As part of their latest COVID-19 economic relief legislation unveiled this week, Senate Republicans are proposing to allocate about $53 million to the U.S. Cybersecurity and Infrastructure Security Agency to help combat hackers targeting virus vaccine research.
Now that it's been two years since enforcement of the European Union's General Data Protection Regulation began, three attorneys - Kelsey Finch, Jonathan Armstrong and David Dumont - reflect on the lessons learned so far and the compliance gaps that still need to be addressed.
Federal regulators have slapped the Rhode Island-based health system Lifespan with a $1 million HIPAA settlement tied to a 2017 data breach involving the theft of an unencrypted laptop that potentially exposed the data of 20,000 individuals. It's the largest HIPAA enforcement action so far this year.
Any nationally chartered bank can now serve as a custodian of the cryptographic keys for a cryptocurrency wallet, according to a letter from the Office of the Comptroller of the Currency. James Wester of IDC analyzes the implications.
The New York State Department of Financial Services has filed civil charges against First American Title Insurance Co., which has been accused of exposing hundreds of millions of documents that contained customers' mortgage and personal data.
Federal regulators have slapped a small provider of discounted medical and dental services to underserved patients in rural North Carolina with a $25,000 HIPAA settlement in a case involving an email breach that occurred nearly a decade ago. It's only the second HIPAA settlement announced this year.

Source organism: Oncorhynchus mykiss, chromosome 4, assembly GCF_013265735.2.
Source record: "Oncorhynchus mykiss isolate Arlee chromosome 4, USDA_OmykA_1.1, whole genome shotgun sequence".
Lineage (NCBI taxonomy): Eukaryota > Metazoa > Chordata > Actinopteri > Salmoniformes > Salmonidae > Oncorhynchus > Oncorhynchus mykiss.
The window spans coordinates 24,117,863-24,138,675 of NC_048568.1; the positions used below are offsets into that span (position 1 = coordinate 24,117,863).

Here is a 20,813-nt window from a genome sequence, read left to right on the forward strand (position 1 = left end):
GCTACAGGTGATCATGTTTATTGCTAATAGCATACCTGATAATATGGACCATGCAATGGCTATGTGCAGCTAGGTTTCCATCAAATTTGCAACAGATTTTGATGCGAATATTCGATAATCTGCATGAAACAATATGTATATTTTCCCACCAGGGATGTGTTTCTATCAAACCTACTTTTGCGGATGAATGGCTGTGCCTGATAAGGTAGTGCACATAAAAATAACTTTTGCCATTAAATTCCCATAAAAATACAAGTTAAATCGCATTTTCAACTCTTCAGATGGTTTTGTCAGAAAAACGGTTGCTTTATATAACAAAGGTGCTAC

If the first rule of combating attempted election interference by nation-states is to watch for when it's happening, where does that leave Britain? A scathing report from Parliament's Intelligence and Security Committee concludes that national security was likely trumped by Russian money.
Following Twitter's admission that cryptocurrency scammers socially engineered its employees to gain control of 45 high-profile accounts, one reaction has been: Why didn't anyone crack Twitter sooner? Unfortunately, the answer is that they have, especially if you count nation-states bribing insiders.
The U.S. Department of Justice has charged two Chinese nationals with hacking into the systems of hundreds of organizations in the U.S. and abroad. The suspects' activities allegedly included probing for vulnerabilities in systems at companies developing COVID-19 vaccines, treatments and testing tech.
Dallas County, one of the 10 largest counties in the U.S., was accustomed to an entirely on-premises workforce. Then came the pandemic. The Texas county's CISO, Michael Anderson, tells how he planned for business resiliency - and why he owes it all to frameworks.
A federal judge has dismissed a lawsuit filed against Sarrell Regional Dental Center for Public Health in the wake of a January 2019 ransomware attack that affected more than 391,000 individuals. The judge cited a lack of evidence that any data had been misused.
The U.S. should restore the position of cybersecurity coordinator at the White House because the number of threats against the nation is increasing, several security experts testified this week at a House hearing. But some Republicans question whether the move would create unnecessary bureaucracy.
Europe's highest court has invalidated the Privacy Shield, a data-sharing agreement between the EU and U.S., on the grounds that the U.S. offers insufficient protection for Europeans' privacy rights. Privacy advocates say the ruling should drive the U.S. to rethink its policies.